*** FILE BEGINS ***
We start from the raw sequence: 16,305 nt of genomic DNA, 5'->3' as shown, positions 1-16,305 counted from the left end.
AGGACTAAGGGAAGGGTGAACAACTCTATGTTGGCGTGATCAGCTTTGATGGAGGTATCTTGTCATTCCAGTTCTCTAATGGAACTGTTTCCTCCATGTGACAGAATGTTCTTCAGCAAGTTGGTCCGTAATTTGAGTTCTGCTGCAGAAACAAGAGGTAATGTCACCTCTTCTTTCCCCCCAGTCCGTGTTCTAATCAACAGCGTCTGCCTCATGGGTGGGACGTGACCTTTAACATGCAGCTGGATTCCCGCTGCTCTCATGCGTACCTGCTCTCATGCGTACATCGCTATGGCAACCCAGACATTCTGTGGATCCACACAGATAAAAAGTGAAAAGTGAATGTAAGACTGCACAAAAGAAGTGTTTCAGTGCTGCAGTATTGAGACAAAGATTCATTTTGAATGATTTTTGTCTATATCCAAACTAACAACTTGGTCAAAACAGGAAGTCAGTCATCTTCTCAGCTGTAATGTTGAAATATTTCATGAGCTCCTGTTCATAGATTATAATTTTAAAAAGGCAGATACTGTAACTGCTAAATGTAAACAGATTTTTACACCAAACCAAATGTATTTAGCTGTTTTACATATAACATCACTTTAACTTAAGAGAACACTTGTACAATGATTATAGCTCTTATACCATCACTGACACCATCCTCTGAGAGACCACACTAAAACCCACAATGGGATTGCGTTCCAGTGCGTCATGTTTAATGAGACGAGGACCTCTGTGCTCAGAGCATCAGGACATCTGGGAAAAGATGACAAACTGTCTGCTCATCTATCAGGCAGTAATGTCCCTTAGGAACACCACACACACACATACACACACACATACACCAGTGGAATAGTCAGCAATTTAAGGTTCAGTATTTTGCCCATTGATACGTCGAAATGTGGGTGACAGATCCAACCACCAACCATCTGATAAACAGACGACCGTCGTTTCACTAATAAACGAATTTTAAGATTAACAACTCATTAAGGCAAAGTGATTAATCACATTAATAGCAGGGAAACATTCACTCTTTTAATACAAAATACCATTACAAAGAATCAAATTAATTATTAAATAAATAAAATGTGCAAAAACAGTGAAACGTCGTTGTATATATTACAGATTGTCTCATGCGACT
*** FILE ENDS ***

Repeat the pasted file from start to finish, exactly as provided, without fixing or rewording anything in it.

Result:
We start from the raw sequence: 16,305 nt of genomic DNA, 5'->3' as shown, positions 1-16,305 counted from the left end.
AGGACTAAGGGAAGGGTGAACAACTCTATGTTGGCGTGATCAGCTTTGATGGAGGTATCTTGTCATTCCAGTTCTCTAATGGAACTGTTTCCTCCATGTGACAGAATGTTCTTCAGCAAGTTGGTCCGTAATTTGAGTTCTGCTGCAGAAACAAGAGGTAATGTCACCTCTTCTTTCCCCCCAGTCCGTGTTCTAATCAACAGCGTCTGCCTCATGGGTGGGACGTGACCTTTAACATGCAGCTGGATTCCCGCTGCTCTCATGCGTACCTGCTCTCATGCGTACATCGCTATGGCAACCCAGACATTCTGTGGATCCACACAGATAAAAAGTGAAAAGTGAATGTAAGACTGCACAAAAGAAGTGTTTCAGTGCTGCAGTATTGAGACAAAGATTCATTTTGAATGATTTTTGTCTATATCCAAACTAACAACTTGGTCAAAACAGGAAGTCAGTCATCTTCTCAGCTGTAATGTTGAAATATTTCATGAGCTCCTGTTCATAGATTATAATTTTAAAAAGGCAGATACTGTAACTGCTAAATGTAAACAGATTTTTACACCAAACCAAATGTATTTAGCTGTTTTACATATAACATCACTTTAACTTAAGAGAACACTTGTACAATGATTATAGCTCTTATACCATCACTGACACCATCCTCTGAGAGACCACACTAAAACCCACAATGGGATTGCGTTCCAGTGCGTCATGTTTAATGAGACGAGGACCTCTGTGCTCAGAGCATCAGGACATCTGGGAAAAGATGACAAACTGTCTGCTCATCTATCAGGCAGTAATGTCCCTTAGGAACACCACACACACACATACACACACACATACACCAGTGGAATAGTCAGCAATTTAAGGTTCAGTATTTTGCCCATTGATACGTCGAAATGTGGGTGACAGATCCAACCACCAACCATCTGATAAACAGACGACCGTCGTTTCACTAATAAACGAATTTTAAGATTAACAACTCATTAAGGCAAAGTGATTAATCACATTAATAGCAGGGAAACATTCACTCTTTTAATACAAAATACCATTACAAAGAATCAAATTAATTATTAAATAAATAAAATGTGCAAAAACAGTGAAACGTCGTTGTATATATTACAGATTGTCTCATGCGACT